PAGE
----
Russian capital woes closing plants in Latvia?

Both the Riga Electric Machine Building Works (JSC RER) and the Jelgava-based Uralvagonzavod (UVZ Baltija) railcar factory are laying off workers and halting operations, reported Latvian Television’s Russian-language Channel 7 news program Lichnoye delo.

UVZ Baltija was supposed to relaunch a line of cargo wagons in the former premises of the defunct Jelgava sugar refinery. Most of the product was intended for export to Russia and Ukraine. But construction at the new plant was mothballed at the end of last year.

A security guard told LTV7 that all building had stopped. “Some problems they’re having. The workers? They’ve finished up, take their equipment and that’s it,” he said.

Plans were for a €20m investment into the Jelgava facility, creating 300 new jobs, expecting a turnover up to €114m. However the parent company in Russia, Uralvagonzavod, was included on the EU’s third-stage sanctions list against Russia, denying its access to European financial instruments.

Company leadership declines to comment on the situation or reveal any of its further plans. The city’s local government says it has no clear information on the fate of the manufacturer.

“There’s a promise that the project will continue and won’t be halted, there’s some activity, but I can’t name any results so far,” said Jelgava mayor Andris Rāviņš.

The RER plant, too, is undergoing difficulties in light of the situation on the Russian market. In 2012 the factory employed close to a thousand workers. It made electric engines for trains, also primarily for the Russian market. On January 21 the company notified the Riga Bourse Nasdaq OMX it plans for a fall in turnover from €34m in 2014 to €20m this year.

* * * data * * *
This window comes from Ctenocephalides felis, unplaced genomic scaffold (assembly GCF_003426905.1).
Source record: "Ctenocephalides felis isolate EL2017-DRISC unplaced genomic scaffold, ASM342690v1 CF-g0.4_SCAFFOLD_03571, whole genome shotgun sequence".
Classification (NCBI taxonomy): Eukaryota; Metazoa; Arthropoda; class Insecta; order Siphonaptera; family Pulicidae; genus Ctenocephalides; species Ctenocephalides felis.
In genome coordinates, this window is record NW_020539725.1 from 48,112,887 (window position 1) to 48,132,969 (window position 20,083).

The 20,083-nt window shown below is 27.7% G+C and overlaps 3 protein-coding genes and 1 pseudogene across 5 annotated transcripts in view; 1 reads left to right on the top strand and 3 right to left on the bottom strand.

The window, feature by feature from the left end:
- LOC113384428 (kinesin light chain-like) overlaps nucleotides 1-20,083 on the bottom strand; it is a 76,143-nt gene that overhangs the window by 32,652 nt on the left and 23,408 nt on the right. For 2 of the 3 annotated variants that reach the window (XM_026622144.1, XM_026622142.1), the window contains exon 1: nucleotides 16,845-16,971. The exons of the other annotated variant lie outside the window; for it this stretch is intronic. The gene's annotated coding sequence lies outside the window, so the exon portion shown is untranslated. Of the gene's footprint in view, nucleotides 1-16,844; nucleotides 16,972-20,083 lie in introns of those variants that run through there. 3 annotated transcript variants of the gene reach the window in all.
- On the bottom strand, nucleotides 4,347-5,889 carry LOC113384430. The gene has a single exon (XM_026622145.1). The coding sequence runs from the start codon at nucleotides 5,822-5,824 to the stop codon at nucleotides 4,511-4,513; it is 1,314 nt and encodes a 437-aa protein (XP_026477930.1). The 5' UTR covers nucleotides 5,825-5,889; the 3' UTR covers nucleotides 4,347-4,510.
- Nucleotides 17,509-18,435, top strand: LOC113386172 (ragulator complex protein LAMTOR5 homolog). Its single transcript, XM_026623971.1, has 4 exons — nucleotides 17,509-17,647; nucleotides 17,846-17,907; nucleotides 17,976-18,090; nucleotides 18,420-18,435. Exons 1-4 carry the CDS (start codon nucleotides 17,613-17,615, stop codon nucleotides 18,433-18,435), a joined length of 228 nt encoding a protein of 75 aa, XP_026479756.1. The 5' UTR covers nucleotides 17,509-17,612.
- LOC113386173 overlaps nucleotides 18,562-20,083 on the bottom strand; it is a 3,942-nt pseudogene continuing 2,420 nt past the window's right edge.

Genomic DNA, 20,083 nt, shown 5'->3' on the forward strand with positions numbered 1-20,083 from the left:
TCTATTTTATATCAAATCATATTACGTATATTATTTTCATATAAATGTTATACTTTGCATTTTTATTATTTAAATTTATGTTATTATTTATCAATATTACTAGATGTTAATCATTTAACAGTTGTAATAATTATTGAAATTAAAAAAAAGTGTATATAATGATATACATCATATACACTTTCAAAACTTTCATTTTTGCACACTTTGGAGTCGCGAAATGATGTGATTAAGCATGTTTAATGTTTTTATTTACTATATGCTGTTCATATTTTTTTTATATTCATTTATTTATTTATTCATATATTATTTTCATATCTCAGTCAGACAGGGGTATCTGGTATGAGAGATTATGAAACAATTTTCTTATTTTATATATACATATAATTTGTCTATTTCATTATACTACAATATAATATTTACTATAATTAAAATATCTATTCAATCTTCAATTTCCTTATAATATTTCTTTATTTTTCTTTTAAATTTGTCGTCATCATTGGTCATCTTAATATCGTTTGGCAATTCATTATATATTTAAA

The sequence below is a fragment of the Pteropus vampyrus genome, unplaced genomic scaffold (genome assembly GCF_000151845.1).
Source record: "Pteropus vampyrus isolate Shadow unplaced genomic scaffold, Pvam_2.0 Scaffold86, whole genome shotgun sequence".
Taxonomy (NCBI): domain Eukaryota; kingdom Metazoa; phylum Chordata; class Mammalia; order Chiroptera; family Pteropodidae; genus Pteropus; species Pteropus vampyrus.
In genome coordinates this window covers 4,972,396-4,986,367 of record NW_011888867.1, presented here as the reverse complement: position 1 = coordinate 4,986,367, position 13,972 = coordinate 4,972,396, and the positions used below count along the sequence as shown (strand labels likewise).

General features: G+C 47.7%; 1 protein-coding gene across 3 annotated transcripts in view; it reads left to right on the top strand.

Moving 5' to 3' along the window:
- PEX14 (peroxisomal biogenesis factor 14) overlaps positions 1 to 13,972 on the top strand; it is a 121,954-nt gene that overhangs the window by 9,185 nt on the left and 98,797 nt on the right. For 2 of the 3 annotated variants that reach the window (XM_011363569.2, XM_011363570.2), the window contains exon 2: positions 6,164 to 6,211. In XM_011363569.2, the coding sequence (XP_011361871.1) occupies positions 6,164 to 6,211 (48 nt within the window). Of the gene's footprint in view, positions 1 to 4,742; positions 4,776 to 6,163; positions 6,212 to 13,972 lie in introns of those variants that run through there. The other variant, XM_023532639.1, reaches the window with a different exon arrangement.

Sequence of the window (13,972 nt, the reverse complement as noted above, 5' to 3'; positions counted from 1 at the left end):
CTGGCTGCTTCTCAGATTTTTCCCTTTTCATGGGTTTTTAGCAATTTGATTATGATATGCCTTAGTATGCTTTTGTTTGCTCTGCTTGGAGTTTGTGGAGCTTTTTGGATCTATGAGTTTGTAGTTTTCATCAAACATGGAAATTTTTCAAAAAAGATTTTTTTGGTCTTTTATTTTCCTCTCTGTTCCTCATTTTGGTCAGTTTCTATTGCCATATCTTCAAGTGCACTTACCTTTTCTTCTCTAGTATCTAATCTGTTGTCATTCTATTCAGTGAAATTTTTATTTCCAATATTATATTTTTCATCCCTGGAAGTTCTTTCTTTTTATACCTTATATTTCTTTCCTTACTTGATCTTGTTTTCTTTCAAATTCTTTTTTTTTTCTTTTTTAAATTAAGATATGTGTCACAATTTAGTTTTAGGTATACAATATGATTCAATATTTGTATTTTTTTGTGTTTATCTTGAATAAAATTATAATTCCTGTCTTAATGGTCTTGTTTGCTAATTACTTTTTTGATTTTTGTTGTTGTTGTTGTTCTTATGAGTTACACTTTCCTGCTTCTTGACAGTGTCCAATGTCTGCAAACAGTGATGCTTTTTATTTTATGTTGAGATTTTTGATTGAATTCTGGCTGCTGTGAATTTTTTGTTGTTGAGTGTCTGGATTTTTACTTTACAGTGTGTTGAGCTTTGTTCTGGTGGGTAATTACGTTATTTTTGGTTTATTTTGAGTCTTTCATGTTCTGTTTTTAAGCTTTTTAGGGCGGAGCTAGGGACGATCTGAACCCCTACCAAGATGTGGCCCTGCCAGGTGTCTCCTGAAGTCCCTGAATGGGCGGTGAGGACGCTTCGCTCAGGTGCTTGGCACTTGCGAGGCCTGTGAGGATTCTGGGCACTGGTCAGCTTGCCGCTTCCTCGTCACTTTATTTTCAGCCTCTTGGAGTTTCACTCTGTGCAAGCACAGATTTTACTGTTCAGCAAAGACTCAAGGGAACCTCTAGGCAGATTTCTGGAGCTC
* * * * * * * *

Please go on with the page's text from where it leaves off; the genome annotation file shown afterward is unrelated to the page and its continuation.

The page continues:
Its leadership is also mum, but workers met at the entrance to the plant were exchanging rumors of a massive layoff.

“Just two weeks in January, a whole cadre left and went to the job fairs. Only a few people left to keep up the equipment,” some of the workers told LTV7.

There are between 100-200 workers currently active at RER. Andrejs told LTV7 that termination is not happening according to a reduction of workforce (entailing compensation payments), but rather “on the basis of mutual agreement.”

“Basically, everybody’s getting laid off. Only the pensioners whom the job fairs won’t accept anymore, are left,” Andrejs said.

Raisa, who worked at the plant for most of her life, is more concerned for her son, who followed in her footsteps and also has worked at the plant now for a long time. “He says they’re reducing personnel by 80%,” she claimed.

According to the state Employment Agency, unemployment status was issued to 149 former employees of RER between December and January.

LTV7 estimates that between the two troubled plants plus another Jelgava manufacturer AMO Plant controlled by Russian capital, there are at least 600 people out of work, while the Latvian state treasury forfeits tens of millions of euros in taxes.

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Economy
Economy